Lawmakers in Virginia rejected the judicial nomination of an openly gay prosecutor Tuesday after conservatives argued that he would press an activist agenda.
The Virginia House of Delegates voted 33-31, with 10 abstentions, against granting Tracy Thorne-Begland a judge's seat on the General District Court in Richmond. He needed a majority of the 100-member House to be confirmed, The New York Times reported.
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Thorne-Begland would have been the state's first openly gay judge.
A deputy commonwealth attorney in Richmond, Thorne-Begland first disclosed his sexual orientation nearly 20 years ago as a Navy pilot in defiance of the military's "don't ask, don't tell" policy. He was honorably discharged after the disclosure, according to The Associated Press.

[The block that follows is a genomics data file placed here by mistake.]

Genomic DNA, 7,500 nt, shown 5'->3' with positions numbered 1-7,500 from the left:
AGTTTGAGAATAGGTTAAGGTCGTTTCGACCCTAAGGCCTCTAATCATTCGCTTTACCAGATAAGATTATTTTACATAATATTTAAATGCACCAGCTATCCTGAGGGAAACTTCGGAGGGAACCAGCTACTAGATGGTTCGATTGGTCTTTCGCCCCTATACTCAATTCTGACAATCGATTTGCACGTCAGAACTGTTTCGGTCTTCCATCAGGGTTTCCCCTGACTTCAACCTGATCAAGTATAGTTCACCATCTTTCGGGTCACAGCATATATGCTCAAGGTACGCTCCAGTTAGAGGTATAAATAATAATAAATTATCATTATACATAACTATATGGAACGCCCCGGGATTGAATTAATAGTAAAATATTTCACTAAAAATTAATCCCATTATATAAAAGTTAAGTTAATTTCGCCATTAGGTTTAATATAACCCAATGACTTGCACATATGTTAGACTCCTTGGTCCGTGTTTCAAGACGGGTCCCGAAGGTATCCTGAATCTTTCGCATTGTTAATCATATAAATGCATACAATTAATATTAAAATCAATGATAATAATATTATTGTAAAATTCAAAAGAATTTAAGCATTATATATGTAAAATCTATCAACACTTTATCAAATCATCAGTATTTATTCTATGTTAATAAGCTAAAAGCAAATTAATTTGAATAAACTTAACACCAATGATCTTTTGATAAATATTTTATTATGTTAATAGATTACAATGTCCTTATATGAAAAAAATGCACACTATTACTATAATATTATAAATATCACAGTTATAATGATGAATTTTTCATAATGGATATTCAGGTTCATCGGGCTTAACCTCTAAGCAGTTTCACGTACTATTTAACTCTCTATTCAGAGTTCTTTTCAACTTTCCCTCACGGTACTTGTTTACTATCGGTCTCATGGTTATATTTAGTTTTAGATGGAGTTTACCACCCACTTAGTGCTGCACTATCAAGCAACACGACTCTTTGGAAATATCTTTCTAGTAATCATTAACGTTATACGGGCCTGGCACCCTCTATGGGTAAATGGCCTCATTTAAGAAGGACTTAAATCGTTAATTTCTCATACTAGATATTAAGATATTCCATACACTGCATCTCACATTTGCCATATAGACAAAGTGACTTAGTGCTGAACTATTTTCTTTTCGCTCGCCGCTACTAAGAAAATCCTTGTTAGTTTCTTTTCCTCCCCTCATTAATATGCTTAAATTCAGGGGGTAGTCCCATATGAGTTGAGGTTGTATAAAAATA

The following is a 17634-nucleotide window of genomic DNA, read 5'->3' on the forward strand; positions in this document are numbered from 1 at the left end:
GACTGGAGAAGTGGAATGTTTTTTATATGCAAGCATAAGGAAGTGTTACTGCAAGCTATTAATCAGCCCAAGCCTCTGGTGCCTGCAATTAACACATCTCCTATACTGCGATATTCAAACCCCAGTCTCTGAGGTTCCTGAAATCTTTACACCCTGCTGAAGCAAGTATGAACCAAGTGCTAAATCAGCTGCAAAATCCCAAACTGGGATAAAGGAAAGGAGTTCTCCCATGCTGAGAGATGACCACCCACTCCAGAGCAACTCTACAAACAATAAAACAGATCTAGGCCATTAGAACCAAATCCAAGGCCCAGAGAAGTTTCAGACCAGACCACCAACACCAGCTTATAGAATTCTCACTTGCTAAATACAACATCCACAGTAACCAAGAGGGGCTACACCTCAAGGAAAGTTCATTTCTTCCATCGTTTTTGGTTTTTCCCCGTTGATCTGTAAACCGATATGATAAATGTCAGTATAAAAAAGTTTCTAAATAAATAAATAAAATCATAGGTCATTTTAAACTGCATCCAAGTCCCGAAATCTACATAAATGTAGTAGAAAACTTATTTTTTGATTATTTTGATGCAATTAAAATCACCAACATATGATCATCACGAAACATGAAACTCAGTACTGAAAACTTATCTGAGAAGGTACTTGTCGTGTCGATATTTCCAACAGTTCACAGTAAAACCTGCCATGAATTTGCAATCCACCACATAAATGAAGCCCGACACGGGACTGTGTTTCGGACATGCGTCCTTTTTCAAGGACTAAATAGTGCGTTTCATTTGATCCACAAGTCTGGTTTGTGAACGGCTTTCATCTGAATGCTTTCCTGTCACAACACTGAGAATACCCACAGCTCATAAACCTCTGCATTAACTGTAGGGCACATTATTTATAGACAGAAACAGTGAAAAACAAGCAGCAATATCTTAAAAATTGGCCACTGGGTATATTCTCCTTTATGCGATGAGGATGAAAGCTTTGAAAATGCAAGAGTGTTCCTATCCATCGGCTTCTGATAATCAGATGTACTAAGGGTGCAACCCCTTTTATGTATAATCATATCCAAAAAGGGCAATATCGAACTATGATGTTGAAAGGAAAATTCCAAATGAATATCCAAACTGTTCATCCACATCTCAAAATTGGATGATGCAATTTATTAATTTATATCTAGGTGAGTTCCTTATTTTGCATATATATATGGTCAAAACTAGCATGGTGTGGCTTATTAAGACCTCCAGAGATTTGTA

Thorne-Begland's boss, Richmond Commonwealth Attorney Michael N. Herring, said Tuesday's vote was an "embarrassment" for the state.
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“It's hard to think about what happened in the General Assembly and not conclude that it's a form of bigotry,” he told the Richmond Times-Dispatch.
Herring said Thorne-Begland is a fine “man, father, lawyer Navy pilot, and would have been an outstanding judge.”
Conservatives, including Delegate Bob Marshall, a Republican from Prince William County, argued that certain aspects of Thorne-Begland's biography meant that he could not be impartial if he was a judge, The New York Times reported.
Thorne-Begland did not comment on the vote in a statement, only saying, "I look forward to continuing to serve the citizens of the city of Richmond and the great commonwealth of Virginia.”